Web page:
KVM Kernel Virtualization in Ubuntu Hardy

I just tried KVM under Hardy (which I’m loving by the way) and had some notes in case any other early adopters wanted to give it a try.

To install it, you need three packages (at least, I did):
sudo aptitude install kvm virt-manager libvirt-bin

You’ll also need to add yourself to three groups:

  • System -> Administration -> Users and Groups
  • Click “Unlock”
  • Enter password, etc.
  • Click “Manage Groups”
  • Under each of the following groups, make sure your user name is checked:
    • kvm
    • vde2-net
    • libvirtd
  • Reboot!

When you get the system back up, the Virtual Machine Manager is under Applications -> System Tools.

Have fun!!!

I’m at a loss for words

I know I don’t update here often, but I just thought it would be pertinent at this particular junction. This blog is a combination of my personal life (usually just the bad parts for whatever reason) and my technological exploits, and today will only be slightly outside the usual realm of nonsensical debauchery. Today, I am happy. There’s someone beautiful and hilarious and brilliant and amazing who has chosen to grace me with her attention. I can talk to her about the most obscure scientific discovery and she wants to know more about it and how it affects the world. Did I mention amazing? I think I did…

But alas, this wouldn’t be a very good post here at were I not to include something at least remotely technical… This weekend I finished preliminary work on my own thumbdrive based distribution of ubuntu. I wrote my own sexy splash screen and modified the themes a bit. I added all the usual programs that I love, set my defaults the way I like them, and even fixed a few bugs in the latest version (upon which this was based). Since it’s thumbdrive based and I have an amazing thumbdrive (OCZ ATV Turbo), it boots and runs faster than any hard disk install I’ve ever used. Unfortunately desktop effects only work on intel video hardware, but at least I have a persistent partition upon which to store any changes I make to the OS. My 4GB drive should be enough for a year’s worth of work if I stay away from video. All of this is thanks to two wonderful tools. The first of which is remastersys, which I use to turn a virtual machine into a full distribution of linux. Secondly, and just as important to this particular venture of mine is‘s tutorial on turning ubuntu 7.10 in to a pen drive bootable (and usable) distro. Now the tutorial as is has some problems, all of which are in the zip file near the end of the tutorial. Many entries in that file don’t work, and the defaults are not set for a persistent install. Luckily for you, fearless user, I have below the contents of my syslinux.cfg for your internet related needs. Also, you can put anything you want in isolinux.txt.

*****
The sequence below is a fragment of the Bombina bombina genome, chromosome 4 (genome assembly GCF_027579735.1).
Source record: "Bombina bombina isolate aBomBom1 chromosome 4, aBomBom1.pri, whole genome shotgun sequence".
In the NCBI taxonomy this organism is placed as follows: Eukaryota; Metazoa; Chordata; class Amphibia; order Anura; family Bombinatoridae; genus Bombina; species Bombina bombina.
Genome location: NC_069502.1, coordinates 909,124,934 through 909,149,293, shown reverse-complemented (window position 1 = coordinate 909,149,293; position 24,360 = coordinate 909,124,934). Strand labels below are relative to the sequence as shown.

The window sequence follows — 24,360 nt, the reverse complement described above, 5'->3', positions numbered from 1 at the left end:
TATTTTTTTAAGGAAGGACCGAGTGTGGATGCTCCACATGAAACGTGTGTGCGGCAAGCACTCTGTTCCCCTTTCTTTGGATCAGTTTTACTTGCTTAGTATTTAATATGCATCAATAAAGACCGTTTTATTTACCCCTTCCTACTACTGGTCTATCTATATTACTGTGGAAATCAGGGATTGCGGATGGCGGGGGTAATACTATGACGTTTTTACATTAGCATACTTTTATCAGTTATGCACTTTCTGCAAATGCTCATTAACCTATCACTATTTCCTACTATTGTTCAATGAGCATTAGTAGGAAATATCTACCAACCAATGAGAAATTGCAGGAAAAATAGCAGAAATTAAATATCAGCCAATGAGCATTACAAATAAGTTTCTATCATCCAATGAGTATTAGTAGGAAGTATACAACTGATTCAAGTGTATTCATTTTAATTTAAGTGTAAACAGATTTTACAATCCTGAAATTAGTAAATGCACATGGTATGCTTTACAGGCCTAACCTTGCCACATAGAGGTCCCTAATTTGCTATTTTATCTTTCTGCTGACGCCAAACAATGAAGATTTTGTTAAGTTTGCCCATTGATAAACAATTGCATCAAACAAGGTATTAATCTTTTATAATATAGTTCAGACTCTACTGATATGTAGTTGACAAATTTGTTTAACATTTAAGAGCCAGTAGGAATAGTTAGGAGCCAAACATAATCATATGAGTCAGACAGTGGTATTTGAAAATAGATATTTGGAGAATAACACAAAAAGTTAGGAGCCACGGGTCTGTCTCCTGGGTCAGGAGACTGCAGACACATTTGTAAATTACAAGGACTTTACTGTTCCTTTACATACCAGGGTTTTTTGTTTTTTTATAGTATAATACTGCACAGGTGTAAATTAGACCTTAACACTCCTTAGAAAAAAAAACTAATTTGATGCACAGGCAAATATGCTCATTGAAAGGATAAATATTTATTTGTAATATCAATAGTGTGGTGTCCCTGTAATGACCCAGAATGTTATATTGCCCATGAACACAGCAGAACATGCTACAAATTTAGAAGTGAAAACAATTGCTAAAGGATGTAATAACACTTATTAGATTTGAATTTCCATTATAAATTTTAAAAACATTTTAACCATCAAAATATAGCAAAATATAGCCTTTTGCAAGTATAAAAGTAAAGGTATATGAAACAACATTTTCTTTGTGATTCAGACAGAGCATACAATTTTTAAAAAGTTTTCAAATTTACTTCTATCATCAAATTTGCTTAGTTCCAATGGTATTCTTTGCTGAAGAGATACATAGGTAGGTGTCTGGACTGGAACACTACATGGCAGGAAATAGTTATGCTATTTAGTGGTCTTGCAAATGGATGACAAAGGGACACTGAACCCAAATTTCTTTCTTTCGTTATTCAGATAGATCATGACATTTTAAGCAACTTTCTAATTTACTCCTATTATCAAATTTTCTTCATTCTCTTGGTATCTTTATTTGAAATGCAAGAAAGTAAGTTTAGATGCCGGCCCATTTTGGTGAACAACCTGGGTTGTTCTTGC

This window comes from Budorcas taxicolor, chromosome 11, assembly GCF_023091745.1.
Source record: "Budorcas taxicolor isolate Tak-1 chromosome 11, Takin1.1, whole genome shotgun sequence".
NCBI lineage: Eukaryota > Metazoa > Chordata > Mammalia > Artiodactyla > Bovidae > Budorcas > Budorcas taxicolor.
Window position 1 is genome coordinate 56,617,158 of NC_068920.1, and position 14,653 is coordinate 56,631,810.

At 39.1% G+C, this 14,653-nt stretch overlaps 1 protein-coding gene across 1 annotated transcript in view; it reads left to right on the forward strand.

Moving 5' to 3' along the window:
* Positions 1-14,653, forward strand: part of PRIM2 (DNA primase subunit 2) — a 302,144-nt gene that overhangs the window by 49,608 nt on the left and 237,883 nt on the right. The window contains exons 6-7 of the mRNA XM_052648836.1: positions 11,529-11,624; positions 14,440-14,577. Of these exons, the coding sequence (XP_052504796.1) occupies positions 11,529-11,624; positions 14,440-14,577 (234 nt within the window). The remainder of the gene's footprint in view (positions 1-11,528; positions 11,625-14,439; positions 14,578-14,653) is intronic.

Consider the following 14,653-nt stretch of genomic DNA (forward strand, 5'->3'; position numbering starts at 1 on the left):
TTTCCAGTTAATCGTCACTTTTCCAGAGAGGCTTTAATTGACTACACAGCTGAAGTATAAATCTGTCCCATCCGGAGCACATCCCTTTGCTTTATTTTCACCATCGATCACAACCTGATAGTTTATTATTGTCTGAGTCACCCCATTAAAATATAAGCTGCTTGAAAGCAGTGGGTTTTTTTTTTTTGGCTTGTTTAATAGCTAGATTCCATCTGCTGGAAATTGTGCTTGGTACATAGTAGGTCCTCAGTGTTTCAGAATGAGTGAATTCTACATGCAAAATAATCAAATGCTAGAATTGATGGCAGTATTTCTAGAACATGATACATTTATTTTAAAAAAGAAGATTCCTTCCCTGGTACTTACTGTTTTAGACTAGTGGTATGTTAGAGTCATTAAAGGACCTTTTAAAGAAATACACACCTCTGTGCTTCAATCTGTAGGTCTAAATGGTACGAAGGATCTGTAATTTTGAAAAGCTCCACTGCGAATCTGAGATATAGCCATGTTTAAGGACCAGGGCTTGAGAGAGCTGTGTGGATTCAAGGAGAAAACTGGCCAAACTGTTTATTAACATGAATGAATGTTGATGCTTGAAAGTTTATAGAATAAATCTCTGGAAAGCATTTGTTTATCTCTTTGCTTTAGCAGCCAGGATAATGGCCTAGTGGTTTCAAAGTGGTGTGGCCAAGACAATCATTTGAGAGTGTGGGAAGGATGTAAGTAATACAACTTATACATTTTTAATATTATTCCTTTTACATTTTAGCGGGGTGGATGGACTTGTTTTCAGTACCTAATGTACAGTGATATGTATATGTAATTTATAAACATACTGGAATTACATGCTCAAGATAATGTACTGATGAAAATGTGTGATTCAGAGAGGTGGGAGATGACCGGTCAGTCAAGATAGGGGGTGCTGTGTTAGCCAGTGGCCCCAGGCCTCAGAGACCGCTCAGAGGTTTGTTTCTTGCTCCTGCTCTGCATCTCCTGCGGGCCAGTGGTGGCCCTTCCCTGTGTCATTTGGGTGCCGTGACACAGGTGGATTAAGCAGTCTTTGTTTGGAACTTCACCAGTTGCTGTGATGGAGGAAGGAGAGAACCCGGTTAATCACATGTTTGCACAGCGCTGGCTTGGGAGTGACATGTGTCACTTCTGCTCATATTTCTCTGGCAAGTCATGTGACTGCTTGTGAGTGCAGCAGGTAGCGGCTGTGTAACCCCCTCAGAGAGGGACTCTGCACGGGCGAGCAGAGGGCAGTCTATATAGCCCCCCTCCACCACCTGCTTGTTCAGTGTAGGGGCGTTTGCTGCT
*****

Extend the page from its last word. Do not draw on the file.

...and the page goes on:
DEFAULT persistent
LABEL persistent
menu label ^Start Ubuntu in USB persistent mode (saves changes)
kernel vmlinuz
append file=/preseed/ubuntu.seed boot=casper persistent initrd=initrd.gz vga=0x0317 quiet splash --
LABEL live
menu label ^Start Ubuntu in Live mode
kernel vmlinuz
append file=/preseed/ubuntu.seed boot=casper initrd=initrd.gz vga-0x317 quiet splash --
LABEL xforcevesa
menu label Start Ubuntu in safe ^graphics mode
kernel vmlinuz
append file=/preseed/ubuntu.seed boot=casper persistent xforcevesa initrd=initrd.gz quiet splash --
menu label ^OEM install (for manufacturers)
kernel vmlinuz
append file=/preseed/ubuntu.seed boot=casper oem-config/enable=true initrd=initrd.gz quiet splash --
menu label ^Boot from first hard disk
localboot 0x80
append -
DISPLAY isolinux.txt

Have fun. I know I am.

The fight is finished

Well, I finally finished the fight and beat Halo 3 on Legendary. It took much longer than I expected, but was worth every second. I also found all but 1 skull (the last one has yet to be found by anyone) and tomorrow I’ll activate all 7 terminals. I feel so accomplished… and so tired. Hail to the Master Chief.


So, I just saw a preview for the film “Juno” and I can’t wait. It looks fantastic, and has some awesome one-liners in the trailer alone. Same director as “Thank You for Smoking”, which you should also see.